The study uses anonymous surveys and so we cannot say for sure that it reflects the scientists’ real behaviour, stresses Fanelli, adding that the one per cent figure for serious forms of misconduct has been confirmed by other studies.

“So it seems a plausible ball-park figure of the average rate of falsified or plagiarised studies,” he says.

Is one per cent fraud a lot?

When it comes to these more serious forms of misconduct, is a one per cent rate of fraud a lot?

“It certainly calls for intervention,” writes Fanelli. “Nonetheless, I suspect that a one per cent rate of fraud compares very well to what you would obtain from surveying most other human activities, such as finance, politics, or even religion.”

Professor Jens Oddershede from the University of Southern Denmark, who recently chaired a national report on research misconduct in Denmark broadly agrees.

He acknowledges some of the famous cases in Denmark in recent years that his report addresses by recommending the implementation of a new definition of misconduct and extra checks in the way the universities report on their investigations. But he urges academics to not allow such cases and new regulations distract them from their daily working life.

“[Scientific misconduct] is not something we should fear,” he says. “We shouldn’t think about this all the time, it should just be in the background. It shouldn’t impede researchers from doing what they want to do,” he says.

Science Europe think that there are reasons to be concerned, even if the majority of allegations of scientific misconduct seem to consist of the less serious QRP. If levels of QRP are at the higher end of these estimates, then they could still “damage the reputation of researchers and the research community, and ultimately societies’ trust in research,” they say.

Who investigates research misconduct?

When it comes to investigating misconduct, the first line of defence is often the internal ethics committees at the universities.

A 2015 report by The Danish Agency for Science, Technology and Innovation found that out of 15 nations surveyed, all but one (Luxemburg) required universities to investigate new allegations of misconduct.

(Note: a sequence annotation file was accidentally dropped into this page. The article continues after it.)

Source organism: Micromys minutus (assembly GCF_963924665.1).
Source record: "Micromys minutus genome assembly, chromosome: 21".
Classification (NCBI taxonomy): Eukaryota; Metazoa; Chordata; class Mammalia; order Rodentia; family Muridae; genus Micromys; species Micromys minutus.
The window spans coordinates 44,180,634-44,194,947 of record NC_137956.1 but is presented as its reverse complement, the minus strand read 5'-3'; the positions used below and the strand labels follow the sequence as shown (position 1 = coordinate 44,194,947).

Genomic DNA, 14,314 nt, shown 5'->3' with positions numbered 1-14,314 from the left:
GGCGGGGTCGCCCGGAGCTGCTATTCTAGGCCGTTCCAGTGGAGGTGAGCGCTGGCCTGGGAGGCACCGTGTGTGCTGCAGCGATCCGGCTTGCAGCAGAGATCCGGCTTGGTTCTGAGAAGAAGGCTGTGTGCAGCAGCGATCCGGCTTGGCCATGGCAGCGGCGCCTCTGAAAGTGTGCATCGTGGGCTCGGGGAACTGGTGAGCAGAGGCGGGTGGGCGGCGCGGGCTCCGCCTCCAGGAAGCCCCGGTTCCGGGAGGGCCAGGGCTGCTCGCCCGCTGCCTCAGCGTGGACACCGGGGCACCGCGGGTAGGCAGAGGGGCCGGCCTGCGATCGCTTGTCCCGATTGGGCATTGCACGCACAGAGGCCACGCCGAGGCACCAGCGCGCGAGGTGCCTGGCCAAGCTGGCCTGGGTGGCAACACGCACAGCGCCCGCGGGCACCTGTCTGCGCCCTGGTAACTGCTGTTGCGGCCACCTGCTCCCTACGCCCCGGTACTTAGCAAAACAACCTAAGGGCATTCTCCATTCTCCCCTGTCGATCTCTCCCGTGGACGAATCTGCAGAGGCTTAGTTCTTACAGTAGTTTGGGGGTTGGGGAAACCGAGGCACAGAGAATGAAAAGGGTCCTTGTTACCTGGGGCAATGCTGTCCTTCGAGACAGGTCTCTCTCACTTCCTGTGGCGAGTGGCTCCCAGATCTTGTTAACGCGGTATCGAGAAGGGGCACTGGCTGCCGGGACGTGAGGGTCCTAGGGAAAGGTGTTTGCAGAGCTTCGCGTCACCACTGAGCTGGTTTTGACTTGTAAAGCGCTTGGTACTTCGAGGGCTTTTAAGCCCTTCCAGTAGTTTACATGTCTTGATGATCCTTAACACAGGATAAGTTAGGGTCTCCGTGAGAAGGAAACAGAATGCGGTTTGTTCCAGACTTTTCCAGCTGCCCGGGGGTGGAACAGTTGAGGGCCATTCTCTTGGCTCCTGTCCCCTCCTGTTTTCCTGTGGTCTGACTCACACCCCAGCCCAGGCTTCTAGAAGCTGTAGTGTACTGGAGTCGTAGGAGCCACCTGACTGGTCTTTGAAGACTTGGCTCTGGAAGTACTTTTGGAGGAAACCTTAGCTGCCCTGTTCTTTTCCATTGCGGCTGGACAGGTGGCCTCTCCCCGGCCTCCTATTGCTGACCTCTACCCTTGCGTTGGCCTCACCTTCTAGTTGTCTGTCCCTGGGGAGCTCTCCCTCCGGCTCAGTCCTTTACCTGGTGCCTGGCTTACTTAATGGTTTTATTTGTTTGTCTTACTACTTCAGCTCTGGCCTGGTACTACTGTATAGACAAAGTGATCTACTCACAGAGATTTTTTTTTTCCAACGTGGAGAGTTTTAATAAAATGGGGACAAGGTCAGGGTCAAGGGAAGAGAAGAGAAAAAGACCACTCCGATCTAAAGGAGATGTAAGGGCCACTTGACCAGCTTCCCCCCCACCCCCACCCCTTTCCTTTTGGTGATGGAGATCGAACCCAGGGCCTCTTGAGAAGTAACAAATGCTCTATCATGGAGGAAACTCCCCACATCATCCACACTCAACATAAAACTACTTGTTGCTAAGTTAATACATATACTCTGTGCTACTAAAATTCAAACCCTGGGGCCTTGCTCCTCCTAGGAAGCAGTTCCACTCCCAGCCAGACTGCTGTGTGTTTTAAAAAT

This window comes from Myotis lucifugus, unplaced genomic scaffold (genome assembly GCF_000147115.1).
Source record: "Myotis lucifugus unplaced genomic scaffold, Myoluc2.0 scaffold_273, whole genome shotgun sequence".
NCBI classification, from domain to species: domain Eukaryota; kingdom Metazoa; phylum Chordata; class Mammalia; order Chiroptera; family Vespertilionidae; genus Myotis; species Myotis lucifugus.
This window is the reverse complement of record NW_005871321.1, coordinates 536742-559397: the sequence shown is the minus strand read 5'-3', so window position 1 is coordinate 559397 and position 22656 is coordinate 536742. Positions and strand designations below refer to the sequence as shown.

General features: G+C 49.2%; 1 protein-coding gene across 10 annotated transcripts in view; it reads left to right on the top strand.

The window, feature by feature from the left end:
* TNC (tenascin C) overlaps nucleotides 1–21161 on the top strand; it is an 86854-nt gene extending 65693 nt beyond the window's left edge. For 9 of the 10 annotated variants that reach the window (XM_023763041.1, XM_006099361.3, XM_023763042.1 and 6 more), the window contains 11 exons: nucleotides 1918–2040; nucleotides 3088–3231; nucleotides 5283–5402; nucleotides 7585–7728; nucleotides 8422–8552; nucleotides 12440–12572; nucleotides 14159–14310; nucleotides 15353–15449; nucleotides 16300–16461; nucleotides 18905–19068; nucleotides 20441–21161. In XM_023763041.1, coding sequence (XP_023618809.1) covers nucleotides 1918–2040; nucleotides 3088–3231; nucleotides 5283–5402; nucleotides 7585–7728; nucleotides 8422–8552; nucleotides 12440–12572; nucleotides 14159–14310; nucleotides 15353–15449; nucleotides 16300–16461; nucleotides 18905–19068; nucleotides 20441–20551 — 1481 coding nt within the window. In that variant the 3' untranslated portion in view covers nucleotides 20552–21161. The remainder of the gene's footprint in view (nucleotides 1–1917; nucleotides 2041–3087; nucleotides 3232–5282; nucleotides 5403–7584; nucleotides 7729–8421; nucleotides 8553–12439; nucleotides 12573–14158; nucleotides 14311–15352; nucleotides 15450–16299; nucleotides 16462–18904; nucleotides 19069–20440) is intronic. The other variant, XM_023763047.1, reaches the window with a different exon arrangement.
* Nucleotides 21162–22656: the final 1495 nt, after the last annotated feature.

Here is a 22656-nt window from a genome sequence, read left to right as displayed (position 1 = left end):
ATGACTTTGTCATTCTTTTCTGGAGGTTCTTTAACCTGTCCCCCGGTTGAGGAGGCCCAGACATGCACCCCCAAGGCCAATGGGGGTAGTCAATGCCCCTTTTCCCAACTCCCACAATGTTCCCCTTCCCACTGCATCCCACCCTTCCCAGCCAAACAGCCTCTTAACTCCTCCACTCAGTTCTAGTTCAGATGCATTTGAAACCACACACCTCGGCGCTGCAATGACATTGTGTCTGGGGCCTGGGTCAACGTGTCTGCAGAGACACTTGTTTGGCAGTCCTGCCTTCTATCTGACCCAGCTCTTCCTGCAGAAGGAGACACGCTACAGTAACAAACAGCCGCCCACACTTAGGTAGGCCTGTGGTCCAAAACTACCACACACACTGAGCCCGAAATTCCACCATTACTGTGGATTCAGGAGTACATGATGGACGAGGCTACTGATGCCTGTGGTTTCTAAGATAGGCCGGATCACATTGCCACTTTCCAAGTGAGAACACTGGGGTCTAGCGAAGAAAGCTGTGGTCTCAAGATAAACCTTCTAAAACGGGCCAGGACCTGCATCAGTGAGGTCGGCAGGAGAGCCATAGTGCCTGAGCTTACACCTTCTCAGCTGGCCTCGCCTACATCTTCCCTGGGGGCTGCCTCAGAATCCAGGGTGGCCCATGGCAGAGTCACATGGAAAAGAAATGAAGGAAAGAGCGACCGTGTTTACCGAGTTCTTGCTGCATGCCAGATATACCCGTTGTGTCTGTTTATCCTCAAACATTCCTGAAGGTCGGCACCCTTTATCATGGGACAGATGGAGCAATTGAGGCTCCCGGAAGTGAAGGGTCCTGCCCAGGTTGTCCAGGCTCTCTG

All of the surveyed countries except Ireland had some form of national committee or multiple committees that are largely independent of the universities and to which universities can refer serious cases of misconduct.

But of these, only committees in Denmark, Norway, Poland, and the USA operate within legally binding definitions of research misconduct. And only committees in Denmark, Poland, Croatia, and Norway, can step in and investigate a case without it having to be referred to them by a university first.

Jens Oddershede refers to the Danish system as a system of “checks and balances.”

“We give responsibilities to the universities, but we also make sure that we know what’s going on in individual universities. So the committees can take action themselves,” says Oddershede.

Many misconduct cases fall on the borderline between QRP and FFP--especially when it comes to plagiarism. It is a sliding scale ranging from scientists, who do not adequately attribute the influence of other people’s ideas or previous work, and all the way up to full-blown plagiarism of an entire paper or thesis.

“It’s just common sense”

When it comes to avoiding misconduct, at either end of the scale, Oddershede’s advice is simple.

“It’s just common sense,” he says.

“In science, do what you would do when you’re at home and dealing with friends, family and neighbours,” he says. “Don’t steal anyone else’s work, don't copy their work without getting permission. That’s all there is to it.”

Oddershede advises universities to ensure that their graduate students know exactly what behaviour might be considered as questionable practice or even misconduct.

And he’s not alone. Many countries around the world agree that addressing misconduct starts by educating researchers at all levels.

A spokesperson from The Norwegian National Research Ethics Committees told ScienceNordic that Norway will try to pass new legislation this summer to obligate universities to educate and train their employees and students in research ethics. While Finland issued guidelines in 2012, to help standardise teaching of research ethics taught to graduate students of Finnish universities.

Scientific links

External links

Powered by Labrador CMS